Published January 16, 2014
Raising a child is an expensive undertaking, and new parents can get a severe case of sticker shock even before they've left the maternity ward, according to a new study that looked at the costs of having a baby in a hospital.
Researchers at the University of California, San Francisco, surveyed cost data for more than 109,000 hospital deliveries across the state in 2011. All of the cases involved women with private health insurance, and all were uncomplicated vaginal deliveries or uncomplicated Cesarean-section births.
The results showed a wild and completely unsubstantiated variation in costs throughout California, from $3,296 for a vaginal delivery to a high of $37,227. The cost range for a C-section was equally wide, from $8,312 to almost $71,000. [Baby Basics: 7 Facts About Home Births]
"This is unfortunately the appalling state of affairs of health care in the United States," said lead study author Dr. Renee Y. Hsia, an associate professor of emergency medicine at UCSF and a faculty member of the UCSF Institute for Health Policy Studies.
The study also revealed that hospitals charged more if they were located in areas with higher costs of living, were for-profit institutions or had a patient population with more severe illnesses.
A systemwide problem
"Childbirth is the most common reason for hospitalization, and even for an uncomplicated childbirth, we see a staggering difference in what hospitals charge, even for the same, average patient," Hsia said in a statement. "These charges affect not only the uninsured, but also the fee-for-service reimbursements by some private insurers, which can translate to out of pocket costs for patients."
The wide variation in health care costs isn't limited to the maternity ward, either: A 2012 study showed that hospitals in California can charge patients from about $1,529 to almost 120 times that amount $182,955 for removing an appendix.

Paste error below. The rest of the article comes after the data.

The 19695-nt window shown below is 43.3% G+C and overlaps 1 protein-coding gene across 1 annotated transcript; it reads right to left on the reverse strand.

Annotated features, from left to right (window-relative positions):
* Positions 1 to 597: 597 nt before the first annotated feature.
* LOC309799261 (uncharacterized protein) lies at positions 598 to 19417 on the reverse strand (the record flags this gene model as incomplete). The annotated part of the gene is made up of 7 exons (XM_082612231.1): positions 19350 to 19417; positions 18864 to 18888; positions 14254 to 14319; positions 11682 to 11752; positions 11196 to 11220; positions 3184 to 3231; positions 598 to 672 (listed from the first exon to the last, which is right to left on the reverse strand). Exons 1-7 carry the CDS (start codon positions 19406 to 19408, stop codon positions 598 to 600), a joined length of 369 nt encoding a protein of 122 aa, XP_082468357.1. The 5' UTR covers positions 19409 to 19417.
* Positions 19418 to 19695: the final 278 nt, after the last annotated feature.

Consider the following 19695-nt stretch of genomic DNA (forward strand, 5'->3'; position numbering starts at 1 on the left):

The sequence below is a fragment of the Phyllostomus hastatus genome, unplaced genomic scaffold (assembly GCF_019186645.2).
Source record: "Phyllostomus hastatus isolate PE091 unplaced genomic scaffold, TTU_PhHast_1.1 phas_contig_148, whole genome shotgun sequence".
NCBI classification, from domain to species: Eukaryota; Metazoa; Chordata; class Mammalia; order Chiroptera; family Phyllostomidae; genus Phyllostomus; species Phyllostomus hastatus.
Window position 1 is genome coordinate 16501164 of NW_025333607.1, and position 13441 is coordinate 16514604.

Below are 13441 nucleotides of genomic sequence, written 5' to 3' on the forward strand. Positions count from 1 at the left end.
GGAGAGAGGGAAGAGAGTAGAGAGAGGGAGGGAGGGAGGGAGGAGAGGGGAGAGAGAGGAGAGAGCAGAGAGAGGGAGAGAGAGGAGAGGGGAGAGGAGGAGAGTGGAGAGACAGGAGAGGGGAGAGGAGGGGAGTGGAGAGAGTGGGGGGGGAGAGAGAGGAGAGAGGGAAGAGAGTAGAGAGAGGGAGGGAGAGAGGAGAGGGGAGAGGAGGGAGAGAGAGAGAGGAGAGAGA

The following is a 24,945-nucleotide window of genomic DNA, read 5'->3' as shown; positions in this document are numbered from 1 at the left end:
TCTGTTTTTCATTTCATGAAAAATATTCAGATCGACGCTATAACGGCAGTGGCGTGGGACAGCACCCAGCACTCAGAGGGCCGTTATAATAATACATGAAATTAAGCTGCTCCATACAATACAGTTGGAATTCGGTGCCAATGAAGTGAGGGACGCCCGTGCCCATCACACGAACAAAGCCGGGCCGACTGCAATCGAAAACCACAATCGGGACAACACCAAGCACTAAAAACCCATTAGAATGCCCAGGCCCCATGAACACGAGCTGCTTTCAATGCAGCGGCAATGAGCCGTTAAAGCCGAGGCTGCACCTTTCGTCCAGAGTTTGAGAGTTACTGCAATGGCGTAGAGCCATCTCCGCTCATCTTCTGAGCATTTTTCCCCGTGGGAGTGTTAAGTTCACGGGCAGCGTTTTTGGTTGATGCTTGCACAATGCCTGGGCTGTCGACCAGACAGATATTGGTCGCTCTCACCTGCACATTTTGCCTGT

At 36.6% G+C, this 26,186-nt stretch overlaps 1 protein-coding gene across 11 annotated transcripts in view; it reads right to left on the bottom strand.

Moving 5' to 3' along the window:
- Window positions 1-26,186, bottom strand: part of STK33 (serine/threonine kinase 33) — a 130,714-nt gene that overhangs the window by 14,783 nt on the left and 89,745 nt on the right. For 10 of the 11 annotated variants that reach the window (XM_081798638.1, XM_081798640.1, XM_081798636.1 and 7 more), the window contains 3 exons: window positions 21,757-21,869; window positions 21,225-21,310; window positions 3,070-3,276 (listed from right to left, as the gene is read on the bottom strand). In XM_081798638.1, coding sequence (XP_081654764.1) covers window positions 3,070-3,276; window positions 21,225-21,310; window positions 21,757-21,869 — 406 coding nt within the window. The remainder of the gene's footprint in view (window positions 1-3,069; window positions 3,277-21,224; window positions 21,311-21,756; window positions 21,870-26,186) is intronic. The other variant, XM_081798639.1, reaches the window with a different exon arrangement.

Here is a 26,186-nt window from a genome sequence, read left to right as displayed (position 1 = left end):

The issue is compounded by the fact that patients generally have no idea what their bill will be until after their treatment, and doctors and other health care providers often have no real idea how much their treatment recommendations will cost.
Who's watching costs?
Is anyone assuming the responsibility for lowering health care costs? A 2013 survey of more than 2,500 U.S. doctors found that most of them believed they did not have the primary responsibility for controlling the costs of health care.
Most doctors instead believed that insurers, lawyers, the government and patients should shoulder that responsibility, while doctors should focus instead on providing excellent health care, the survey revealed.
"Physicians are most enthusiastic about strategies that are more focused on improving the quality and efficiency of care and bringing evidence to the bed side, but are very nervous about serious, potentially biting payment reform," author Dr. Jon Tilburt, a bioethicist at Mayo Clinic in Rochester, Minn., told LiveScience in an earlier interview.
The researchers analyzing the costs of hospital childbirth determined that health care pricing in the United States too often relies on outdated pricing structures, and charges for services don't reflect actual costs.
"At a time when out-of-pocket payments for health care are increasing, and the growing number of 'consumer-directed' high-deductible health plans put more pressure on patients to make cost-efficient health care decisions, the opacity of health care pricing is increasingly concerning," the study authors wrote.
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